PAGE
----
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The Asian weaver ant, Oecophylla smaragdina, indeed exhibits fascinating social behavior and a unique nesting strategy. The nesting behavior of weaver ants involves a "leaf-weaving," process where the worker ants use the silk produced by their larvae to bind leaves together, creating a complex and sturdy nest structure.  Regarding their life stages and metabolic changes, Oecophylla smaragdina as a holometabolous species undergoes complete metamorphosis, involving distinct developmental stages such as egg, larva, pupa, and adult. Each stage is characterized by significant changes in the insect's physiology and appearance. It is essential to study the metabolic changes in these ants during their life stages to better understand their development, behavior, and adaptability to their environment. The main objective of the present study is a biochemical analysis of the life stages of the weaver ant. During this study, various ants were collected at various stages and analyzed for the estimation of protein, carbohydrate, RNA, and DNA. According to the findings, the concentration of proteins was observed to be highest during all life stages of weaver ants. Following proteins, the concentration of RNA was noted to be the highest, then the concentration of DNA and carbohydrates. It was also noted that the concentration of biomolecules increased from the egg stage to the pupal stage, reaching its maximum level at the pupal stage. However, after reaching the maximum level at the pupal stage, the concentration of biomolecules declines as the ant progresses from the white imago to the adult stage.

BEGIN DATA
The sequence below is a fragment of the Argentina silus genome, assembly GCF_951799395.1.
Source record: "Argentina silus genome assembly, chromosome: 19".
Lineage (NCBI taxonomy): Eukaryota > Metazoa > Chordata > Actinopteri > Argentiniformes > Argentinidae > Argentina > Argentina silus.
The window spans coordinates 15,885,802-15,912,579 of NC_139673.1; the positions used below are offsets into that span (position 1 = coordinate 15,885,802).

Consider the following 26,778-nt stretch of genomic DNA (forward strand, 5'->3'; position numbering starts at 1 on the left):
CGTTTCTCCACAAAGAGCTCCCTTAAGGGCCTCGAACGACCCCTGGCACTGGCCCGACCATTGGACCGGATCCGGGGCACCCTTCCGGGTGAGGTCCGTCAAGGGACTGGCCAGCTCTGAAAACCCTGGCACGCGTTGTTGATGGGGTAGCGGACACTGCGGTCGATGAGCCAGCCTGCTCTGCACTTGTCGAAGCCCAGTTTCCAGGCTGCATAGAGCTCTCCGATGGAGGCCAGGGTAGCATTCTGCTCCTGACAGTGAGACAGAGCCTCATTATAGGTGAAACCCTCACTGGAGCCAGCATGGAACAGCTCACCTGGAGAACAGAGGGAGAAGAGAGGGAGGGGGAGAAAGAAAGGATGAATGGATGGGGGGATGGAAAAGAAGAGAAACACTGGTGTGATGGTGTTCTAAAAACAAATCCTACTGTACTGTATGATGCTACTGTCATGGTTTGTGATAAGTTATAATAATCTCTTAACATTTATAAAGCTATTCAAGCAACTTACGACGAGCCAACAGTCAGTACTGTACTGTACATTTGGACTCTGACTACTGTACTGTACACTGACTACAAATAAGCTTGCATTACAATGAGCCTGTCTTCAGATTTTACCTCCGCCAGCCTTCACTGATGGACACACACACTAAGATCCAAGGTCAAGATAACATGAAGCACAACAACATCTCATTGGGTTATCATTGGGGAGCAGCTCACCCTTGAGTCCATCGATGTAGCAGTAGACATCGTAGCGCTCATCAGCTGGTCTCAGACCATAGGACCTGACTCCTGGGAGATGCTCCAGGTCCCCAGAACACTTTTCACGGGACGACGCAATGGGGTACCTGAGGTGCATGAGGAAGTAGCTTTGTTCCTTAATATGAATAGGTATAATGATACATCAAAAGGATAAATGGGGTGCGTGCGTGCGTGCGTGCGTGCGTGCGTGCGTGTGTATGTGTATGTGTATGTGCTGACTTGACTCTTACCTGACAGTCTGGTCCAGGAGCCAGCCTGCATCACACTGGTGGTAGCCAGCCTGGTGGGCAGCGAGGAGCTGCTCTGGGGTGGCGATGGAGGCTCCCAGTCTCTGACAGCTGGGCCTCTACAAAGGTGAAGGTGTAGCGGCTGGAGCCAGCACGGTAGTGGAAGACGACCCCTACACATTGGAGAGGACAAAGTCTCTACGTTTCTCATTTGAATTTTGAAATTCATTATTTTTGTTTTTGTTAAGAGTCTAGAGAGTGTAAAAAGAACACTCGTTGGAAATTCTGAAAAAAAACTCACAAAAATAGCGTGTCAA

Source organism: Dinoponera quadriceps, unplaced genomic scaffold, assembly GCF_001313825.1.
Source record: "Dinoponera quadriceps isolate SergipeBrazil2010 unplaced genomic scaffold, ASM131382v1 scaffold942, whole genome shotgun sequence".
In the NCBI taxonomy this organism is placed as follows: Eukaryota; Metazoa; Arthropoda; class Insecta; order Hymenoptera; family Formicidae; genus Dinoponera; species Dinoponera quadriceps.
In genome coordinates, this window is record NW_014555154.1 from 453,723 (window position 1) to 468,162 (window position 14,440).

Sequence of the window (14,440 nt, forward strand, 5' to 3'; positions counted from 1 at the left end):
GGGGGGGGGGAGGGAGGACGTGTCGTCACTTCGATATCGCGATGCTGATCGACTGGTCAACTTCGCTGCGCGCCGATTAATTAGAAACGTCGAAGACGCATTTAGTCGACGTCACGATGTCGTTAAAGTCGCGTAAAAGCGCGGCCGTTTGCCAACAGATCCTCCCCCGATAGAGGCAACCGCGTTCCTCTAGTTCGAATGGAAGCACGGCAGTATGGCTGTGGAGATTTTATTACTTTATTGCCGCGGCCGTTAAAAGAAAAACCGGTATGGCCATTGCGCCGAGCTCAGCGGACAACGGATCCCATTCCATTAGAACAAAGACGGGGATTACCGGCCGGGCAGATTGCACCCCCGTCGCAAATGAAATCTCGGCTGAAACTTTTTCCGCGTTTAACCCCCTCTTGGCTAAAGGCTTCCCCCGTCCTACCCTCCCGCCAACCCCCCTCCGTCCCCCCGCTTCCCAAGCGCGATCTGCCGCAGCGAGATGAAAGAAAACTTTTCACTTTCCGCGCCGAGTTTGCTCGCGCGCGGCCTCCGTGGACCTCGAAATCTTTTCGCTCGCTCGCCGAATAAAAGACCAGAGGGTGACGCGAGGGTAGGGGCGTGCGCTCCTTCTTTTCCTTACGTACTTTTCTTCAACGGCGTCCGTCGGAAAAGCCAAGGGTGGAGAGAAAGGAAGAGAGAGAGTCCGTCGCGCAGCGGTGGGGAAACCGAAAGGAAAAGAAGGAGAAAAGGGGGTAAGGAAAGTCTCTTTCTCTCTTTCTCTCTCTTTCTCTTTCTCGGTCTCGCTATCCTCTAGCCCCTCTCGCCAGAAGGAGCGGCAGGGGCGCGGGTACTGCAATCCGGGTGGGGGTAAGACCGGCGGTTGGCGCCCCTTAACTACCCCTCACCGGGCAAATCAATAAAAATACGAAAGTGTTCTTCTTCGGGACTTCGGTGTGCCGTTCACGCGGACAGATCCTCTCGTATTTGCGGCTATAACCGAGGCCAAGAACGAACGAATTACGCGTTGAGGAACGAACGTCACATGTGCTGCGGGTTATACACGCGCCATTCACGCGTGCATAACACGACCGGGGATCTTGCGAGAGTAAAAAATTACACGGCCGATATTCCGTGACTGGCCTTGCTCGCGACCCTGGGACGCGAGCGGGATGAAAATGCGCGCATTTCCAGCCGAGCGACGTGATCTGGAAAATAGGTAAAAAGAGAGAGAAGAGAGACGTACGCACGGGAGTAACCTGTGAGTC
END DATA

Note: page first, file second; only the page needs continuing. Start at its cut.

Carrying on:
Biochemical Analysis Holometabolous Life Stages Protein Weaver Ant

Article Details

How to Cite
Kumre, S. B. (2024). Biochemical analysis of the life stages of Oecophylla smaragdina (weaver ant). Environment Conservation Journal, 25(2), 488–492.


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